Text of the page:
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Airmen give visitors an inside look at Pentagon

By Staff Sgt. C. Todd Lopez

WASHINGTON (Jan. 17, 2003) -- Some of the Air Force's sharpest airmen are helping the Pentagon make a good first impression.

They are part of the Pentagon tour program, showcasing the building, its people and its history for visitors from around the world. Its purpose, said the noncommissioned officer in charge of the program's 35 members, is to give the public an inside look at the Department of Defense.

Airman 1st Class Robert Green, Air Force Honor Guard, conducts a walking tour of the Pentagon. Green is one of 35 military professionals selected by their respective service as being the best of the best amongst the National Capital Regionís military ceremonial units. These elite individuals conduct the Pentagon tour program - showcasing for visitors the very heart of the United States Department of Defense.

"This is an outreach program," said Master Sgt. Kenneth Williams. "We reach out to the public to show them the Department of Defense, some of the history of this building and also what we do here day to day."

Secretary of Defense Donald Rumsfeld started the Pentagon tour program during his first term in office in 1976. It uses enlisted members from all four armed services and the U.S. Coast Guard. The Air Force chooses its representatives for the program from the Air Force Honor Guard at Bolling Air Force Base, D.C.

Airman 1st Class Robert Green is one honor guard member chosen from among his peers to represent the Air Force at the Pentagon. Green, who like other airmen in the program remains a member of the Air Force Honor Guard, served at Bolling AFB for two years before he was chosen for Pentagon duty. That time, he said, was spent perfecting his craft.

"I was actually a (pallbearer) for two years," Green said. "I carried caskets in Arlington cemetery. When I was at the top of the element for (pallbearers), I submitted an application for Pentagon tour duty."

Williams said such a career progression is typical of those who come to work for him. "You have to be a member of your service's honor guard first," Williams said. "Normally you are chosen after you demonstrate superiority in performance of your specialty. Most of our troop's specialty is fire party, pallbearer or a colors troop -- those that carry our nation's colors. Once they have risen to the top of their specialty in their honor guard, we have them apply here."

Being the best of the best is important, because as a Pentagon tour guide, there are more than just other military members to look good for, Green said.

"You have to be pretty straight-edged. They are not just going to send anybody over here," Green said. "For a lot of people who receive these tours, this is their first image of the military."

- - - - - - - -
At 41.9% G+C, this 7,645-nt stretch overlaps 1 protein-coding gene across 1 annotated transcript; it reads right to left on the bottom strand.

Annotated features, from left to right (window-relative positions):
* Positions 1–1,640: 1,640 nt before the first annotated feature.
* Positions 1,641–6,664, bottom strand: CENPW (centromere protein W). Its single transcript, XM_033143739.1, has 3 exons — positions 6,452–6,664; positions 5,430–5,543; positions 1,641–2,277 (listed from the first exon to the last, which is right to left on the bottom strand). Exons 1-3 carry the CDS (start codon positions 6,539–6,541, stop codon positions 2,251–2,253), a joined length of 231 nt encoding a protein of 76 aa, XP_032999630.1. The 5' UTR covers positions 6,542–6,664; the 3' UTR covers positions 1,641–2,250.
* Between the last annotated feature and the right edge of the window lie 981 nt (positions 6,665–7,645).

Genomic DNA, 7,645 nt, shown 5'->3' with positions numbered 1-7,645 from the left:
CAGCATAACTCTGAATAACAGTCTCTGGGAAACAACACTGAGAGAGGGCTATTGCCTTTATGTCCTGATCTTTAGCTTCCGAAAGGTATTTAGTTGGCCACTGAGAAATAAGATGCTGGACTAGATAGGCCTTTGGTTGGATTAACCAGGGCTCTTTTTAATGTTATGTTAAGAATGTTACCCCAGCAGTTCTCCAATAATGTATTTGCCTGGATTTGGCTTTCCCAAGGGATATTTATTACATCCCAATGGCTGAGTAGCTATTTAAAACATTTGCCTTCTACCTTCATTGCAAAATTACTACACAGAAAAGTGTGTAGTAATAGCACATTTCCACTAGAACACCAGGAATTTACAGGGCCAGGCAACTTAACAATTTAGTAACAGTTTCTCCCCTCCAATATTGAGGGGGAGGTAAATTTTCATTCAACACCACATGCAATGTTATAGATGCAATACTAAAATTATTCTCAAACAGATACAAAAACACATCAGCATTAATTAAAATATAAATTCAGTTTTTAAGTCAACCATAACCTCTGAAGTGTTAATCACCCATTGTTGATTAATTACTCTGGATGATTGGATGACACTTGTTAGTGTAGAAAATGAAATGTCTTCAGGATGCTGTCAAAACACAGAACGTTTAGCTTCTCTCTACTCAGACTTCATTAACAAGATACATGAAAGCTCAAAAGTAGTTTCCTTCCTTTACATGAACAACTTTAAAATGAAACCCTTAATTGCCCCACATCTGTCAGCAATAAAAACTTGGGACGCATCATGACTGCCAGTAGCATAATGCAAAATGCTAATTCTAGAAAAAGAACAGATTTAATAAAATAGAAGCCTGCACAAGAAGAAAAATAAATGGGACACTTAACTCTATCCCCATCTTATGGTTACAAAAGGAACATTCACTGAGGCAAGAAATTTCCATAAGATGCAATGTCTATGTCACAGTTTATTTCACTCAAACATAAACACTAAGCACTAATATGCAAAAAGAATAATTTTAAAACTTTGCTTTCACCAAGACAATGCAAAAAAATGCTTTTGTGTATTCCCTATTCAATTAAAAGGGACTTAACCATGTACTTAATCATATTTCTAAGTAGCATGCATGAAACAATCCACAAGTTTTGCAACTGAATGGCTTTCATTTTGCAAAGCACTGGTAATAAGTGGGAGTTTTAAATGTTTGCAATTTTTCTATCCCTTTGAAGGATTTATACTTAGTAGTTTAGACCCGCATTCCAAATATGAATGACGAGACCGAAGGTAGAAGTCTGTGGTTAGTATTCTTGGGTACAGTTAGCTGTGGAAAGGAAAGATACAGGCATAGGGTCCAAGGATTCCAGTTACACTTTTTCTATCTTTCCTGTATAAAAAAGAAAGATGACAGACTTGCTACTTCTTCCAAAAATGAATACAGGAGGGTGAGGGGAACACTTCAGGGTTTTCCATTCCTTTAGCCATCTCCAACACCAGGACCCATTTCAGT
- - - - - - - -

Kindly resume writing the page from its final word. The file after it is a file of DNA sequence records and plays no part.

Becoming a tour guide at the Pentagon requires a two-week training course. Part of that involves the memorization of a nearly 30-page script that details the mission of the DOD, the missions of the services and items of interest at the Pentagon.

A common sight in the Pentagon halls is that of a tour guide in training, reading the 90-minute narration to an imaginary group of tourists. Making the one-and-a-half-mile tour route all the more difficult is the fact that the guides walk the tour backward so they are facing their tour group.

Airman 1st Class Robert Green, Air Force Honor Guard, is one of 35 military professionals selected by their respective service as being the best of the best amongst the National Capital Regionís military ceremonial units. These elite individuals conduct the Pentagon tour program - showcasing for visitors the very heart of the United States Department of Defense.

"I recorded my voice onto a tape and fell asleep to that script," Green said, explaining how he memorized the words. "I actually slept with headphones on."

After guides pass their final exam, having shown they know the official script, they are allowed to personalize their tour.

"A lot of them are proud of their own branch of service, so a lot of times they take a lot of pride once they get to whatever corridor their branch of service is in," Williams said. "We don't mind them ad-libbing somewhat."

The guides must also do a little preparation on their own to answer the barrage of questions from visitors.

"They ask how many rolls of toilet paper are used in the building each day, or how many light bulbs there are -- all kinds of factual stuff," said Senior Airman Carlos Centeno, a one-year veteran with the program. "As a result, we end up doing a lot of research on our own."

However, giving tours is not all trivia. Green and Centeno explained that tour guides must set the tone before the tour passes through the security checkpoints at the entrance to the building.

"We tell them how to line up and where they need to stand," Centeno said. "We give a lot of direction."

Green said it is all in the name of security awareness, as well as decorum.

"We want to get their attention," Green said. "This is the Pentagon, a federal office building. We want to let them know that before they come in, so they are (respectful) as we go through the executive corridors."

Since Sept. 11, 2001, the general public is no longer offered tours of the Pentagon. But schools, educational institutions and other select organizations can arrange tours by calling the Pentagon Tour Office at (703) 695-1776.